Australian researchers recently unveiled an exceptionally well-preserved fossil of an ancient spider. The arachnid roamed the continent between 16 million and 11 million years ago. Megamonodontium mccluskyi was unearthed at the McGraths Flat in New South Wales. Once covered with lush rainforests, the site has an abundance of insect and plant fossils that existed during the Miocene era. Many are new to science.
The team, led by Australian Museum paleontologist Dr. Matthew McCurry, suggests that the spider was likely a member of the Barychelidae family. Its present-day counterparts, the brush-footed trapdoor spiders, thrive in the rainforests of Singapore, Indonesia, and Papua New Guinea. However, they are about one-fifth the size of their ancient relative, which measured about 2 inches (50 mm) from toe to toe. For comparison, that is about the size of your palm!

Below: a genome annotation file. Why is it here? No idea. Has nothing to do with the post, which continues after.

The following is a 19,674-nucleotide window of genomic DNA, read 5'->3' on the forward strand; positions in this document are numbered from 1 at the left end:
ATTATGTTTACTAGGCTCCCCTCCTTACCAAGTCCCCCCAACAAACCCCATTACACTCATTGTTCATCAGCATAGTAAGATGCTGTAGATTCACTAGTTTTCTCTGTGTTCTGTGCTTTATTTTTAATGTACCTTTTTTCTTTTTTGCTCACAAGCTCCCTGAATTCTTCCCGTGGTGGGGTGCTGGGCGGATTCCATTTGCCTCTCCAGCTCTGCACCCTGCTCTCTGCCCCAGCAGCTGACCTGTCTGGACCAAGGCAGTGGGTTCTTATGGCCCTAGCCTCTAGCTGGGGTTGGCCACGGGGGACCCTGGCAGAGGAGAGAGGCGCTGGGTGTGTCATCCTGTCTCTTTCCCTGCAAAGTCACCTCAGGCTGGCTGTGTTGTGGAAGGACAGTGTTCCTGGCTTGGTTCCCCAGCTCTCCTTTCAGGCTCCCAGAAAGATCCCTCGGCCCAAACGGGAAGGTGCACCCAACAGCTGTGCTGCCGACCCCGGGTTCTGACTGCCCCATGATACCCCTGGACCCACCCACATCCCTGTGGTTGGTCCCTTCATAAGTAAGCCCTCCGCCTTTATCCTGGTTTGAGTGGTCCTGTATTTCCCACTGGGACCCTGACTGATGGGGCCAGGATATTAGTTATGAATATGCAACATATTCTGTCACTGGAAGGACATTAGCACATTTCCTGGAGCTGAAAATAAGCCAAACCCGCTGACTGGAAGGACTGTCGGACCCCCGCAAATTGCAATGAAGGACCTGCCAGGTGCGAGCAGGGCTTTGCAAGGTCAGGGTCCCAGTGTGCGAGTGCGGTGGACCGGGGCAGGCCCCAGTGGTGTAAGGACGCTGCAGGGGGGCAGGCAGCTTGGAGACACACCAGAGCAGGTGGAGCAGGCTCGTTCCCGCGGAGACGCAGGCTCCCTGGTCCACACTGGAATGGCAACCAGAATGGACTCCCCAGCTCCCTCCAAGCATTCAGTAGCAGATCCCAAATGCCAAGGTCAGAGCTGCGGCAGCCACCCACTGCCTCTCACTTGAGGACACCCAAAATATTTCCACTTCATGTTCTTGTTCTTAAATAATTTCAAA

The scientists published their findings in the Zoological Journal of the Linnean Society on September 20, 2023. They assert that the discovery is important for several reasons. M. mccluskyi is the first known member of the Barychelidae family to be found. Additionally, it is one of just four spider fossils ever documented in Australia. Spider fossils are rare worldwide because soft-bodied creatures do not fossilize easily. Fossilization typically favors the preservation of more resilient structures, such as bones.
"That is why this discovery is so significant. It reveals new information about the extinction of spiders and fills a gap in our understanding of the past," said team member Simon McClusky, after whom the spider was named.
Resources: ZMEscience.com, CNN.com, Australian.museum